Pa. Gaming Control Board members postponed voting on distributor regulations for a second time.
HARRISBURG (AP) -- Gambling regulators approved rules for licensing manufacturers of slot machines Thursday but were unable to reach a compromise on how the state should regulate distributors.
Licensing regulations for manufacturers and distributors originally were linked but the seven-member Pennsylvania Gaming Control Board separated them to avoid a public dispute.
The board will start taking license applications from manufacturers by next week, but members postponed a vote on distributor regulations for the second time, largely because of a disagreement over whether to require manufacturers to contract with regional distributors.
Differences in opinion
Jeffrey W. Coy, a board member and former state lawmaker who has pressed for the regional distributorships, said that approach would mean more opportunities for small businesses and those owned by minorities and women.
Board member Joseph W. Marshall III said he prefers a "free market" approach that would let manufacturers decide how many distributors are necessary, but first he wants to establish what kind of tasks the board will require of distributors.
To ensure that distributors sustain jobs in the supply chain, the board may require them to provide ancillary services such as warehousing and slot machine repair, he said.
The gambling law passed in July requires that all four of the board's legislative appointees, including Coy, and at least one of the three gubernatorial appointees agree on board actions.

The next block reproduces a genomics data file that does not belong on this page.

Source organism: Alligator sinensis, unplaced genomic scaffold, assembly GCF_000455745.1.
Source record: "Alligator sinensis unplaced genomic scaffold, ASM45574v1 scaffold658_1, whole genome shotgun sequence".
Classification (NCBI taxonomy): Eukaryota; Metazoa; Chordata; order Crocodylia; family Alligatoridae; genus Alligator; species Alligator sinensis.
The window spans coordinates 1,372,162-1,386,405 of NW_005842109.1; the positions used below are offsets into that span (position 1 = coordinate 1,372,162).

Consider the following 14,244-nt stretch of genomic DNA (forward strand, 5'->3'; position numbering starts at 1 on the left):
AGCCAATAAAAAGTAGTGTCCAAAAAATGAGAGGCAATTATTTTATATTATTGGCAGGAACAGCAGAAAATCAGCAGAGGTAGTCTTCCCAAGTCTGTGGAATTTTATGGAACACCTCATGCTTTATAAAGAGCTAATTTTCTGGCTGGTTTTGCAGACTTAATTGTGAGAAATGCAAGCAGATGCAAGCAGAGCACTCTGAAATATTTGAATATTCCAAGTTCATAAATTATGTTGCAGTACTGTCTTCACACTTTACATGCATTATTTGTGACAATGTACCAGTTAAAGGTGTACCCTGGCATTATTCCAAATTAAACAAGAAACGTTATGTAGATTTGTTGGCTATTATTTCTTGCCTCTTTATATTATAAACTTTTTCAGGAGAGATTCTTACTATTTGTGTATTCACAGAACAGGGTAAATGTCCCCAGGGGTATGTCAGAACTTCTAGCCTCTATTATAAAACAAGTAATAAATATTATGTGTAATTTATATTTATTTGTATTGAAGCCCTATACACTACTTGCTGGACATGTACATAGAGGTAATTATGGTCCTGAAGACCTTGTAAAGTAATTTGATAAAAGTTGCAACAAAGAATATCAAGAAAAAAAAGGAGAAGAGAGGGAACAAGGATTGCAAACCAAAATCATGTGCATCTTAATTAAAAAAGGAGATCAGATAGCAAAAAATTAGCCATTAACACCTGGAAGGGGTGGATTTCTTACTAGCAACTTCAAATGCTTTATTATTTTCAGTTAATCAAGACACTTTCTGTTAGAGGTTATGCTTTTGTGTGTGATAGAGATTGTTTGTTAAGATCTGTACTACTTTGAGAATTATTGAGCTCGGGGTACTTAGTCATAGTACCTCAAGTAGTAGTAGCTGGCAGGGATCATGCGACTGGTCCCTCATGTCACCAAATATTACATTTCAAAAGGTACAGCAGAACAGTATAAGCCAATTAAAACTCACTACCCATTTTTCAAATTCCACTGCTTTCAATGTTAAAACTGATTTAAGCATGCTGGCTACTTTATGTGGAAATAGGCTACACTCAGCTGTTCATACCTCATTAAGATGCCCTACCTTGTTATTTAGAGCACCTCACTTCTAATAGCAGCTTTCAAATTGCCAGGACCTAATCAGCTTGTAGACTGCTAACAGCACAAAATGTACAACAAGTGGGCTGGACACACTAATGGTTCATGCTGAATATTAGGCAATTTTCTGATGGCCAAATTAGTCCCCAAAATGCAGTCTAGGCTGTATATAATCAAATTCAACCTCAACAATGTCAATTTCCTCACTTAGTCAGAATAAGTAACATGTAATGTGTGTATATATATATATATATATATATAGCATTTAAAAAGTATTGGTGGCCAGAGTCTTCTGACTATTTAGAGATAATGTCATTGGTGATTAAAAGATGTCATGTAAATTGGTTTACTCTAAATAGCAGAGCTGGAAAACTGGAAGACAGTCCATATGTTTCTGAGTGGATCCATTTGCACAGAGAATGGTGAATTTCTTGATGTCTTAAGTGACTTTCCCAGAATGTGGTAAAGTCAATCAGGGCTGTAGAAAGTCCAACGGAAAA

The manufacturer licensing requirements spell out the kind of information that must be included in applications as well as various legal standards that applicants must meet.
A pending Supreme Court challenge to Pennsylvania's 11-month-old slot machine gambling law has slowed the board's progress, and Coy said it also has reduced pressure to quickly settle the question of distributorship licensing.
IGT Corp., the world's largest slot-machine manufacturer, submitted comments to the board last month criticizing the proposed regional distributor requirement as a business and regulatory nightmare.
The law's requirements
The gambling law, which legalized 61,000 slot machines at 14 racetracks, resorts and other venues, requires that manufacturers contract with a distributor with offices in Pennsylvania.
Although Pennsylvania has businesses that distribute things like video games and coin-operated machines, the law essentially created a new class of business because no one in the state currently distributes slot machines.
Louisiana is the only state that currently has such a requirement, which was championed in Pennsylvania by Democrats but criticized by some Republicans as a way for politically connected operatives to make money off the gambling industry.
Thus far, two politically connected Democrats, including one who is an IGT lobbyist and raises campaign funds, have expressed interest in a distributor's license. Several out-of-state firms have expressed interest as well.